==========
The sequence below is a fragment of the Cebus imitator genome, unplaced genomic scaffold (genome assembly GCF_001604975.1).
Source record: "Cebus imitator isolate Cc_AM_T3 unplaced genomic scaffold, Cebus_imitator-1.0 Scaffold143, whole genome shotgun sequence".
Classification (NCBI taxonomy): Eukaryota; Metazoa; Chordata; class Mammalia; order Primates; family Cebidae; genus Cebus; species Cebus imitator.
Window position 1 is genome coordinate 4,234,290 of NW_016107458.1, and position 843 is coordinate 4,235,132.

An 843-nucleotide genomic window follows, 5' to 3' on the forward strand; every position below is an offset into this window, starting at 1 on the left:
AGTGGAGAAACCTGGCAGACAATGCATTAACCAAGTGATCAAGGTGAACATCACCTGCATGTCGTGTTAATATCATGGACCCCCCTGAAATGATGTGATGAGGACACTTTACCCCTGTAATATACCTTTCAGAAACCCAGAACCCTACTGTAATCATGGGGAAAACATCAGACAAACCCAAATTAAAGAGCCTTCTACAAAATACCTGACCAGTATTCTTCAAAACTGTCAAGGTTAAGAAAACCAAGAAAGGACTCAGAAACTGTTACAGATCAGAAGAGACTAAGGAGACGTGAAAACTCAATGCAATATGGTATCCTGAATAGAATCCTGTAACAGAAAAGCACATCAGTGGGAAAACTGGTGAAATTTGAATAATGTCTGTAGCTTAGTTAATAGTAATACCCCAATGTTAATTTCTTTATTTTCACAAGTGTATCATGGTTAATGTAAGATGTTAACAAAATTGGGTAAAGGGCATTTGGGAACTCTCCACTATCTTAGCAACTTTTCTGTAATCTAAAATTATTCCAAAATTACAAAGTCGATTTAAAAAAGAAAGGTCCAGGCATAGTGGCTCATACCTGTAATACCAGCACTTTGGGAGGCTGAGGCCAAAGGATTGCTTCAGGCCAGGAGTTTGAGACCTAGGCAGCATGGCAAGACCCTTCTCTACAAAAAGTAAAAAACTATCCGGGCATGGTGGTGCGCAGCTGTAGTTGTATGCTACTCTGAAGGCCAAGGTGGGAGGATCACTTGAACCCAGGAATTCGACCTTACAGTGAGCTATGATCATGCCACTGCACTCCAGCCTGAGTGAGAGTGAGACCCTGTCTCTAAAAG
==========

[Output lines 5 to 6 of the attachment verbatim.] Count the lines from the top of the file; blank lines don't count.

An 843-nucleotide genomic window follows, 5' to 3' on the forward strand; every position below is an offset into this window, starting at 1 on the left:
AGTGGAGAAACCTGGCAGACAATGCATTAACCAAGTGATCAAGGTGAACATCACCTGCATGTCGTGTTAATATCATGGACCCCCCTGAAATGATGTGATGAGGACACTTTACCCCTGTAATATACCTTTCAGAAACCCAGAACCCTACTGTAATCATGGGGAAAACATCAGACAAACCCAAATTAAAGAGCCTTCTACAAAATACCTGACCAGTATTCTTCAAAACTGTCAAGGTTAAGAAAACCAAGAAAGGACTCAGAAACTGTTACAGATCAGAAGAGACTAAGGAGACGTGAAAACTCAATGCAATATGGTATCCTGAATAGAATCCTGTAACAGAAAAGCACATCAGTGGGAAAACTGGTGAAATTTGAATAATGTCTGTAGCTTAGTTAATAGTAATACCCCAATGTTAATTTCTTTATTTTCACAAGTGTATCATGGTTAATGTAAGATGTTAACAAAATTGGGTAAAGGGCATTTGGGAACTCTCCACTATCTTAGCAACTTTTCTGTAATCTAAAATTATTCCAAAATTACAAAGTCGATTTAAAAAAGAAAGGTCCAGGCATAGTGGCTCATACCTGTAATACCAGCACTTTGGGAGGCTGAGGCCAAAGGATTGCTTCAGGCCAGGAGTTTGAGACCTAGGCAGCATGGCAAGACCCTTCTCTACAAAAAGTAAAAAACTATCCGGGCATGGTGGTGCGCAGCTGTAGTTGTATGCTACTCTGAAGGCCAAGGTGGGAGGATCACTTGAACCCAGGAATTCGACCTTACAGTGAGCTATGATCATGCCACTGCACTCCAGCCTGAGTGAGAGTGAGACCCTGTCTCTAAAAG